Effect of adding medical cannabis to analgesic treatment in patients with low back pain related to fibromyalgia: an observational cross-over single centre study.

Image result for Clin Exp Rheumatol.

“Low back pain (LBP) occurs in many patients with fibromyalgia (FM). The current study aimed to assess the possible pain and function amelioration associated with medical cannabis therapy (MCT) in this setting.

METHODS:

31 patients were involved in an observational cross-over study. The patients were screened, treated with 3 months of standardised analgesic therapy (SAT): 5 mg of oxycodone hydrochloride equivalent to 4.5 mg oxycodone and 2.5 mg naloxone hydrochloride twice a day and duloxetine 30 mg once a day. Following 3 months of this therapy, the patients could opt for MCT and were treated for a minimum of 6 months. Patient reported outcomes (PRO’s) included: FIQR, VAS, ODI and SF-12 and lumbar range of motion (ROM) was recorded using the modified Schober test.

RESULTS:

While SAT led to minor improvement as compared with baseline status, the addition of MCT allowed a significantly higher improvement in all PRO’s at 3 months after initiation of MCT and the improvement was maintained at 6 months. ROM improved after 3 months of MCT and continued to improve at 6 months.

CONCLUSIONS:

This observational cross-over study demonstrates an advantage of MCT in FM patients with LBP as compared with SAT. Further randomised clinical trial studies should assess whether these results can be generalised to the FM population at large.”

Facebook Twitter Pinterest Stumbleupon Tumblr Posterous

Light-activatable cannabinoid prodrug for combined and target-specific photodynamic and cannabinoid therapy.

“Cannabinoids are emerging as promising antitumor drugs. However, complete tumor eradication solely by cannabinoid therapy remains challenging. In this study, we developed a far-red light activatable cannabinoid prodrug, which allows for tumor-specific and combinatory cannabinoid and photodynamic therapy. This prodrug consists of a phthalocyanine photosensitizer (PS), reactive oxygen species (ROS)-sensitive linker, and cannabinoid. It targets the type-2 cannabinoid receptor (CB2R) overexpressed in various types of cancers. Upon the 690-nm light irradiation, the PS produces cytotoxic ROS, which simultaneously cleaves the ROS-sensitive linker and subsequently releases the cannabinoid drug. We found that this unique multifunctional prodrug design offered dramatically improved therapeutic efficacy, and therefore provided a new strategy for targeted, controlled, and effective antitumor cannabinoid therapy.”

Facebook Twitter Pinterest Stumbleupon Tumblr Posterous

Cannabinoids in depressive disorders.

 Life Sciences “Cannabis sativa is one of the most popular recreational and medicinal plants. Benefits from use of cannabinoid agents in epilepsy, multiple sclerosis, Parkinson’s disease, Alzheimer’s disease, and others have been suggested. It seems that the endocannabinoid system is also involved in the pathogenesis and treatment of depression, though its role in this mental disease has not been fully understood yet. Both the pro- and antidepressant activity have been reported after cannabis consumption and a number of pre-clinical studies have demonstrated that both agonist and antagonist of the endocannabinoid receptors act similarly to antidepressants. Responses to the cannabinoid agents are relatively fast, and most probably, the noradrenergic, serotoninergic, glutamatergic neurotransmission, neuroprotective activity, as well as modulation of the hypothalamic-pituitary-adrenal axis are implicated in the observed effects. Based on the published data, the endocannabinoid system evidently gives novel ideas and options in the field of antidepressant treatment, however further studies are needed to determine which group of patients could benefit from this type of therapy.”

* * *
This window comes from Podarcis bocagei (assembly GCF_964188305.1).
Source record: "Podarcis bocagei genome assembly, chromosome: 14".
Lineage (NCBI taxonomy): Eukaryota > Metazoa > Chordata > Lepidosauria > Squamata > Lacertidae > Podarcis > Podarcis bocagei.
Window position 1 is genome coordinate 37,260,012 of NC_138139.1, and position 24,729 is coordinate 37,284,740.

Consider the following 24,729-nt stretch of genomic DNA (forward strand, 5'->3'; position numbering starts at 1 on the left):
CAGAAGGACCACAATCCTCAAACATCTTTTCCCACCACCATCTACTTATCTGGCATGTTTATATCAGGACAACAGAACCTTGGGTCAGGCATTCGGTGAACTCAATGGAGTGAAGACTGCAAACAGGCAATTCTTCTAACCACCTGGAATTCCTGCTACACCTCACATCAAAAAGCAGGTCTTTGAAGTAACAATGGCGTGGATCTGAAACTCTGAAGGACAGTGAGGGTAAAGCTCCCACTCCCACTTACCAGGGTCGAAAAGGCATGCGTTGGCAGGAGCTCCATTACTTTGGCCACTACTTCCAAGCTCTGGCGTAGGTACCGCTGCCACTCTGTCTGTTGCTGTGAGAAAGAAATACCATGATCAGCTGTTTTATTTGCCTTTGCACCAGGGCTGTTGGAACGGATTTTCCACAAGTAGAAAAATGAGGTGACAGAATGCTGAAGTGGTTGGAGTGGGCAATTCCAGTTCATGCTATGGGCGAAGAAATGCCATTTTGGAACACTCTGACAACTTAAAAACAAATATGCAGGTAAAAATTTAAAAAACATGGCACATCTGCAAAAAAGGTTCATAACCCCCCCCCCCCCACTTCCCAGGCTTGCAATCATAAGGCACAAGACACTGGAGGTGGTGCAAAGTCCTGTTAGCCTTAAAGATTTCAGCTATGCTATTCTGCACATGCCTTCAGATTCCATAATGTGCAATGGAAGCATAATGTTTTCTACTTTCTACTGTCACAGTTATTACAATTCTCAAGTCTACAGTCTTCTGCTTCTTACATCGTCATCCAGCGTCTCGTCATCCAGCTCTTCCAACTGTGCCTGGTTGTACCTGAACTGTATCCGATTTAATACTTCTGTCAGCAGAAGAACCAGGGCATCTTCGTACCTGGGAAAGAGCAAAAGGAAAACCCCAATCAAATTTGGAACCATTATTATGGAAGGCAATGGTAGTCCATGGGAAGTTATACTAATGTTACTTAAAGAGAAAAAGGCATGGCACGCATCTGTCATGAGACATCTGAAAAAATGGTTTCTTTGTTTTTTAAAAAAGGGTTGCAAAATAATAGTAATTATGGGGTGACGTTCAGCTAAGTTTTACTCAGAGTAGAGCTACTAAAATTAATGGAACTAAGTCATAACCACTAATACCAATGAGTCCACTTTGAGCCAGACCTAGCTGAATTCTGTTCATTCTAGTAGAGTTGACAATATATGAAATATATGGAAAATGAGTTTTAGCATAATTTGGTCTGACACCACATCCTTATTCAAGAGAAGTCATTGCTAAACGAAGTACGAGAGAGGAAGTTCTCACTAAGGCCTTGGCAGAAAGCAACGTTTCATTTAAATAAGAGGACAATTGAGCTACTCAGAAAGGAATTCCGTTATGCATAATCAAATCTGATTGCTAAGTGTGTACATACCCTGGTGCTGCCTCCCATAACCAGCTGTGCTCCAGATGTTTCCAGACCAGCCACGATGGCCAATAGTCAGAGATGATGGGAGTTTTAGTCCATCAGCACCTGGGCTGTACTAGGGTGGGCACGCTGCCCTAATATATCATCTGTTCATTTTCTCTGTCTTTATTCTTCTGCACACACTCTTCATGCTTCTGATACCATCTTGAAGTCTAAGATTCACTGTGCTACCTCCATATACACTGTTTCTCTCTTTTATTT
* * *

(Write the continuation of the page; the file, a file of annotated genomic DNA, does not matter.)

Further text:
https://www.ncbi.nlm.nih.gov/pubmed/30290188

https://www.sciencedirect.com/science/article/pii/S0024320518306040?via%3Dihub

Facebook Twitter Pinterest Stumbleupon Tumblr Posterous

Genetic and pharmacological regulation of the endocannabinoid CB1 receptor in Duchenne muscular dystrophy.

 Nature Communications

“The endocannabinoid system refers to a widespread signaling system and its alteration is implicated in a growing number of human diseases.

However, the potential role of endocannabinoids in skeletal muscle disorders remains unknown. Here we report the role of the endocannabinoid CB1 receptors in Duchenne’s muscular dystrophy.

In murine and human models, CB1 transcripts show the highest degree of expression at disease onset, and then decline overtime. Similar changes are observed for PAX7, a key regulator of muscle stem cells. Bioinformatics and biochemical analysis reveal that PAX7 binds and upregulates the CB1 gene in dystrophic more than in healthy muscles.

Rimonabant, an antagonist of CB1, promotes human satellite cell differentiation in vitro, increases the number of regenerated myofibers, and prevents locomotor impairment in dystrophic mice.

In conclusion, our study uncovers a PAX7-CB1 cross talk potentially exacerbating DMD and highlights the role of CB1 receptors as target for potential therapies.”

https://www.ncbi.nlm.nih.gov/pubmed/30262909

“We propose that the endocannabinoid system participates in the development of degenerative muscle disease, through effects on muscle differentiation, regeneration, and repair processes, and suggest that CB1 receptor may represent a potential target for the adjuvant therapy of muscle dystrophies.”